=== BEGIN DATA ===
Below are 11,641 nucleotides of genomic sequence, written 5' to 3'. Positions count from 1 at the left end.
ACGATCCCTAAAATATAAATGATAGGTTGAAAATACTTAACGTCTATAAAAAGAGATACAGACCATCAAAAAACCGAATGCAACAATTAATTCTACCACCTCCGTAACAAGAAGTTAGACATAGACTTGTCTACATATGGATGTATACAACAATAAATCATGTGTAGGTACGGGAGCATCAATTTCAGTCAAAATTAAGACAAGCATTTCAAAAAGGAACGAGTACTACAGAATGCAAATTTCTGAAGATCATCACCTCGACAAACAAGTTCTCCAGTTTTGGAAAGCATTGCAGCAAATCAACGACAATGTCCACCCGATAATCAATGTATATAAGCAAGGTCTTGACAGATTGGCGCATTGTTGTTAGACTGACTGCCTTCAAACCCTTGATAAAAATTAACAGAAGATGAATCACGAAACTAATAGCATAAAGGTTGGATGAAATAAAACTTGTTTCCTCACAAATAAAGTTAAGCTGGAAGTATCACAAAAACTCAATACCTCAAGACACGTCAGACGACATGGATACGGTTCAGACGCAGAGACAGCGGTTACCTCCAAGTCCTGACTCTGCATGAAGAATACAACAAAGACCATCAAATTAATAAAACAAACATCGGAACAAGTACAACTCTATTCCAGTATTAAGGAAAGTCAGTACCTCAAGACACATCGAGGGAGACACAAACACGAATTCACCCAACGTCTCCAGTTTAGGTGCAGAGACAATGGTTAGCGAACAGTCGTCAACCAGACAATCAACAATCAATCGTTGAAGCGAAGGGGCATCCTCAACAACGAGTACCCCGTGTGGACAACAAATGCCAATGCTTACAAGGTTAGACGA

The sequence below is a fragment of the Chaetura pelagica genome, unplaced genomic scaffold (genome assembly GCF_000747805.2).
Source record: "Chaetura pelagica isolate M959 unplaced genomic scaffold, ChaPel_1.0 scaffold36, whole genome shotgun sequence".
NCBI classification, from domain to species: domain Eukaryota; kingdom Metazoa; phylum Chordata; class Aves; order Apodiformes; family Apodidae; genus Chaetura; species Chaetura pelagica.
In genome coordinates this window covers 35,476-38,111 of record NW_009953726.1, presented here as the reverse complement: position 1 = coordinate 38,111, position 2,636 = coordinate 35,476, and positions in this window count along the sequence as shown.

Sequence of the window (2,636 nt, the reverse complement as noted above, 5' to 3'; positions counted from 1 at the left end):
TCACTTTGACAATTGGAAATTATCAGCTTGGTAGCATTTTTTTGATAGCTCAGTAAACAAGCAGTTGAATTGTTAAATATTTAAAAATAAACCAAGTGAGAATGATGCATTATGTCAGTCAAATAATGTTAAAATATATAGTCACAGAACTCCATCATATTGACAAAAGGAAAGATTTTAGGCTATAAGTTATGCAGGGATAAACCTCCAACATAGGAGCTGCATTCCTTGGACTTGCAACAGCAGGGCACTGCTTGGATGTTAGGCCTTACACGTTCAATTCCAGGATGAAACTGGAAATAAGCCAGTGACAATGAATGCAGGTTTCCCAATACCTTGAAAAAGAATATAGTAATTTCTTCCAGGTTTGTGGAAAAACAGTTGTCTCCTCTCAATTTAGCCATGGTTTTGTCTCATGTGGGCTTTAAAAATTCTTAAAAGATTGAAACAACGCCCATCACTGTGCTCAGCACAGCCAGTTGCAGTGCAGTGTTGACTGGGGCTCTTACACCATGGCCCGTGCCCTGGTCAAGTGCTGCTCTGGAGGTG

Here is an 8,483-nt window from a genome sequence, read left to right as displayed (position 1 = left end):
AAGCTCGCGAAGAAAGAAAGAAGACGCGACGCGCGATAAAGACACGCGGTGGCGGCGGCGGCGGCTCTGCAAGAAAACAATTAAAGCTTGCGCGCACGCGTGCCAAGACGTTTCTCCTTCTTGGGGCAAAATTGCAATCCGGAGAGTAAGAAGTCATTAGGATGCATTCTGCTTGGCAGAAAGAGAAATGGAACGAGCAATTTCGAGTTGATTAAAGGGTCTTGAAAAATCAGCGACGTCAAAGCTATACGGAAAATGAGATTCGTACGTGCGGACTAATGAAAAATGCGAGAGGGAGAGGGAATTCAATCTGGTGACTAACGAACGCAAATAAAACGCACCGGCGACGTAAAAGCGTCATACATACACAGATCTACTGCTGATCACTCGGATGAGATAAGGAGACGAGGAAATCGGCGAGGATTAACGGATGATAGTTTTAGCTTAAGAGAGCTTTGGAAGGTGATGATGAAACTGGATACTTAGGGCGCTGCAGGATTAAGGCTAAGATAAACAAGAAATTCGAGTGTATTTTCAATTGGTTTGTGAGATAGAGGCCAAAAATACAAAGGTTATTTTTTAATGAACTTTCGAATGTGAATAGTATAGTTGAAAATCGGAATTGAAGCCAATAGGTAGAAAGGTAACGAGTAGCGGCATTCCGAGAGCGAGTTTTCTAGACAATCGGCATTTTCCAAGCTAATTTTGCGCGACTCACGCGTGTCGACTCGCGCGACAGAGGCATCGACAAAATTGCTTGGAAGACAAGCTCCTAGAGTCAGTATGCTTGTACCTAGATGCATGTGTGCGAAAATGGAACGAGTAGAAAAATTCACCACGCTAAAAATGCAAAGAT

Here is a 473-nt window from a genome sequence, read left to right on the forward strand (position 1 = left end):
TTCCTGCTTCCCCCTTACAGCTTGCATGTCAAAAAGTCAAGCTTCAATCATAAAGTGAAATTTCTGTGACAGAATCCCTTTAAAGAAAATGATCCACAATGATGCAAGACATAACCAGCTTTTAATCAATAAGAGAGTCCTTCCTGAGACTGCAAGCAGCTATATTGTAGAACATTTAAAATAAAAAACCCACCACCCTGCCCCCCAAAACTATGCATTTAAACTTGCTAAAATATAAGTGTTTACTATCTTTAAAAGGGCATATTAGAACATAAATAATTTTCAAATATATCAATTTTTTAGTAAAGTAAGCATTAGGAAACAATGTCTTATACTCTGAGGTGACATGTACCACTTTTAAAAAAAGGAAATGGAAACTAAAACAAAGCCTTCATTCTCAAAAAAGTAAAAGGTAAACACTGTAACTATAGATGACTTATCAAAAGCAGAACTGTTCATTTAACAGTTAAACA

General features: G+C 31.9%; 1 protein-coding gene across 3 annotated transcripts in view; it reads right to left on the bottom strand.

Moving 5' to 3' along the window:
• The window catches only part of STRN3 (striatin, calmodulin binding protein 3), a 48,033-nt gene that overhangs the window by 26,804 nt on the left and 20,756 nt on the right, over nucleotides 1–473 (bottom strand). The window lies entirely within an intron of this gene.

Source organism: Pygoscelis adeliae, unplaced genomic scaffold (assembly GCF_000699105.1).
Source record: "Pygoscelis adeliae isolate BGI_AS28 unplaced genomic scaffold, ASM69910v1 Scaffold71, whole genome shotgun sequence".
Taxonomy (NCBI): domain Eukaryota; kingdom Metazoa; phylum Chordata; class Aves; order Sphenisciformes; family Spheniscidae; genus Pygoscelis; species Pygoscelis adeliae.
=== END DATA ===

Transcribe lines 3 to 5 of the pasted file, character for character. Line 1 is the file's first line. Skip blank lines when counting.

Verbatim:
The sequence below is a fragment of the Chaetura pelagica genome, unplaced genomic scaffold (genome assembly GCF_000747805.2).
Source record: "Chaetura pelagica isolate M959 unplaced genomic scaffold, ChaPel_1.0 scaffold36, whole genome shotgun sequence".
NCBI classification, from domain to species: domain Eukaryota; kingdom Metazoa; phylum Chordata; class Aves; order Apodiformes; family Apodidae; genus Chaetura; species Chaetura pelagica.